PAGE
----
Up until the early 1800s, the island was inhabited exclusively by Aboriginal Tasmanians, but was soon after claimed by the British and converted into a penal colony. For the next 50 years, around 75,000 convicts were sent to the island, which was viewed as a kind of ‘prison without walls.’ In 1854 its name was changed to Tasmania, and in 1901 it became a state in the newly-created federation of Australia.

Your hosts, as always, are Luke Kelly @thelukejkelly in Hong Kong, Mark Boyle @markboyle86 in the UK, and Joe Byrne @anbeirneach in Switzerland . (Theme music by Thomas O’Boyle @thatthomasfella)

Flag of Tasmania - State badge of a red lion passant on white disk, on a defaced British Blue Ensign

Position of Tasmania, in the southeast corner of the map of Tasmania, 260 km south of the Australian mainland

Here are a few things you may want to read/watch more about:

Music you heard was from the following sources:

A massive thanks to all of our patrons on Patreon who are supporting season 3. If you’d like to join them and see what rewards are available for supporters, and get a peek behind the curtain check out www.patreon.com/80dayspodcast. We really appreciate every penny!

Newfoundland (S2.04)

S02E04: Newfoundland Audio

In this episode of 80 Days: an exploration podcast, we return to the north of North America and explore  Newfoundland, a Canadian island in the North Atlantic.  At over 100,000 square kilometres (40,000 sq mi), Newfoundland is the world’s 16th-largest island, and Cape Spear, just south of the capital, St Johns, is the easternmost point of North America, excluding Greenland. Newfoundland has long been a sparsely populated and harsh land, with residents traditionally relying heavily on fishing to survive. The area has a significant Gaelic heritage, with strong connections to Ireland and Britain. Modern-day Newfoundland has a population of just under half a million, and is the most populous part of the Canadian province of Newfoundland and Labrador.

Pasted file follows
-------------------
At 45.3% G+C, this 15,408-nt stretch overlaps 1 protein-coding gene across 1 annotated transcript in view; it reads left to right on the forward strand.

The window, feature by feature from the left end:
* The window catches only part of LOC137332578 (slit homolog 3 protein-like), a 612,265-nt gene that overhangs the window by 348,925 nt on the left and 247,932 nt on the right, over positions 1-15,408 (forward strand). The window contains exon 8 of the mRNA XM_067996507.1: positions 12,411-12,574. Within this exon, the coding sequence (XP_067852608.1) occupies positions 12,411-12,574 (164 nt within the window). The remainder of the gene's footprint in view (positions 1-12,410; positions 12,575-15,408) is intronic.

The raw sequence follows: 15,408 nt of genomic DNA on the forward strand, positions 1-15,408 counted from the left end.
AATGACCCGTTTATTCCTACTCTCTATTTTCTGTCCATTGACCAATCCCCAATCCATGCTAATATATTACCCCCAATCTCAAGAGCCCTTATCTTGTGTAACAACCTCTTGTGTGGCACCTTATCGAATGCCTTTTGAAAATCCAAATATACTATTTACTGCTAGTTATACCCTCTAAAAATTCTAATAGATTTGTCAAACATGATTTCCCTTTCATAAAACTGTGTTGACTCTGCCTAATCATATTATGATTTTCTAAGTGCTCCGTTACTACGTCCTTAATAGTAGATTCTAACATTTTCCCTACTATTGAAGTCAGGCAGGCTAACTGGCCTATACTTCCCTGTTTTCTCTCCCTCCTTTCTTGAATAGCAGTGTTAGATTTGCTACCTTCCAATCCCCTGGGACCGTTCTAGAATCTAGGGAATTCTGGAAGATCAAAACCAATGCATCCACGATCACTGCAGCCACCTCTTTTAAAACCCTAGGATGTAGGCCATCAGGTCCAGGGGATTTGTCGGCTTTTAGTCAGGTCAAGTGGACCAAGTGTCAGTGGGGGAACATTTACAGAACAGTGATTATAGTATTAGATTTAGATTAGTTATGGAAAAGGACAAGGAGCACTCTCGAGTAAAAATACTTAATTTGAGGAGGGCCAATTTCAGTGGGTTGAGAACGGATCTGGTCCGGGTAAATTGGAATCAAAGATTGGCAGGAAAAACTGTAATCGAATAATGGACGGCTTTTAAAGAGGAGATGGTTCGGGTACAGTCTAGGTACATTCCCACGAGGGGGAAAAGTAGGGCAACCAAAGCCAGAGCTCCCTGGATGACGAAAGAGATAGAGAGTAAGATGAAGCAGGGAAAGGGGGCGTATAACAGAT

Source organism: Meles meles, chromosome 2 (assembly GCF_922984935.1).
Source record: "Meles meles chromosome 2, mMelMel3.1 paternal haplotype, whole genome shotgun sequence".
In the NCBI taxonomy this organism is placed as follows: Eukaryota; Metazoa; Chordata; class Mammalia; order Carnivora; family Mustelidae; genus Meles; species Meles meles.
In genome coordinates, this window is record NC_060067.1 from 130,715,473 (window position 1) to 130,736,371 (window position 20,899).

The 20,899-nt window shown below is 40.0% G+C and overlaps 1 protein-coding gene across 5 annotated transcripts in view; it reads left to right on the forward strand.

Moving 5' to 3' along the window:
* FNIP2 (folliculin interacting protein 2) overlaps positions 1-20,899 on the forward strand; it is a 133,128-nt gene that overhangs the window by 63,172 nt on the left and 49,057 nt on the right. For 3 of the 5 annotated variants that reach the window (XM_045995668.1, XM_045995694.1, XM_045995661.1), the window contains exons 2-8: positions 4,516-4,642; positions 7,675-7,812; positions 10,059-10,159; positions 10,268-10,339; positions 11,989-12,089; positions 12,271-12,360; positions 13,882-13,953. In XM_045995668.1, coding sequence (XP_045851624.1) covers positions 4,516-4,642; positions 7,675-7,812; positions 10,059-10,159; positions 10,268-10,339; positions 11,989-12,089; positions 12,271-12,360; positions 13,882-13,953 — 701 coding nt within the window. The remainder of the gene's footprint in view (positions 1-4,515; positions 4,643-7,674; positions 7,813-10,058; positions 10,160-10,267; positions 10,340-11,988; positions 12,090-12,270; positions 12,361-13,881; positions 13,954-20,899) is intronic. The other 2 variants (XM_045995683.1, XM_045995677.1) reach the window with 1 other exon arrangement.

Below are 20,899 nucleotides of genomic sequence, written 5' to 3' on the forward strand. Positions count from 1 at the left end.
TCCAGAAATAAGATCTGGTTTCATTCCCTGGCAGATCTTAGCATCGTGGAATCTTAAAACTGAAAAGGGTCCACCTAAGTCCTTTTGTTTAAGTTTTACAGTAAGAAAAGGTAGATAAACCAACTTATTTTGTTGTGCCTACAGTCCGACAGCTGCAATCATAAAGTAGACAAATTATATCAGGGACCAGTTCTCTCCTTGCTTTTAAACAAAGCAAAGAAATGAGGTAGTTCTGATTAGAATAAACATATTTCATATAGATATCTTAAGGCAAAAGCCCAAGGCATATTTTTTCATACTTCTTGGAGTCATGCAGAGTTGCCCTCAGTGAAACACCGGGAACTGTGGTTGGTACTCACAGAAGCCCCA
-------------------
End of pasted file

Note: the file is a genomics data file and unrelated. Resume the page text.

Your hosts are Luke Kelly @thelukejkelly in Hong Kong, Mark Boyle @markboyle86 in the UK, and Joe Byrne @anbeirneach in Switzerland. (Theme music by Thomas O’Boyle). Our guest contributor this week is Dr Philip Hiscock (Department of Folklore, Memorial University, Newfoundland)

Table of Contents:
[01:16] Intro
[01:57] Early history – indigenous peoples and pushy Catholics
[09:00] Eric the Red – bad egg/ass
[13:00] Soil update – no codding you
[20:10] As usual the British turn up
[25:40] 80 Days Guest Dr Philip Hiscock – with some local knowledge
[30:00] The French arrive and shrug disinterestedly
[41:54] Beothuk people try to avoid conflict… uh oh
[47:40] Census, politics and telegraphy
[54:11] World wars, & reluctant Canadification
[1:09:06] I’m here from the government and I’m here to help (resettlement, cod & seals)
[1:20:24] 9/11 “We’re diverting you to Newfoundland. All of you.”

Here are a few things you may want to read/watch more about:

There is a lot of music (particularly Irish-inspired folk), some examples of which we would recommend if you enjoyed what you heard in the episode:

Thanks this week to Dr Jenn Jones and Jeffrey Doker, who backed our Kickstarter campaign. Your t-shirts should be on their way to you already. Thanks to our sponsor Hairy Baby, who in addition to making the funniest Irish-themed t-shirts, have also produced the official 80 Days shirt for our supporters. Find it by clicking here. You can get 10% off anything on http://www.hairybaby.com by using our promo code – just listen in to the episode for exact details.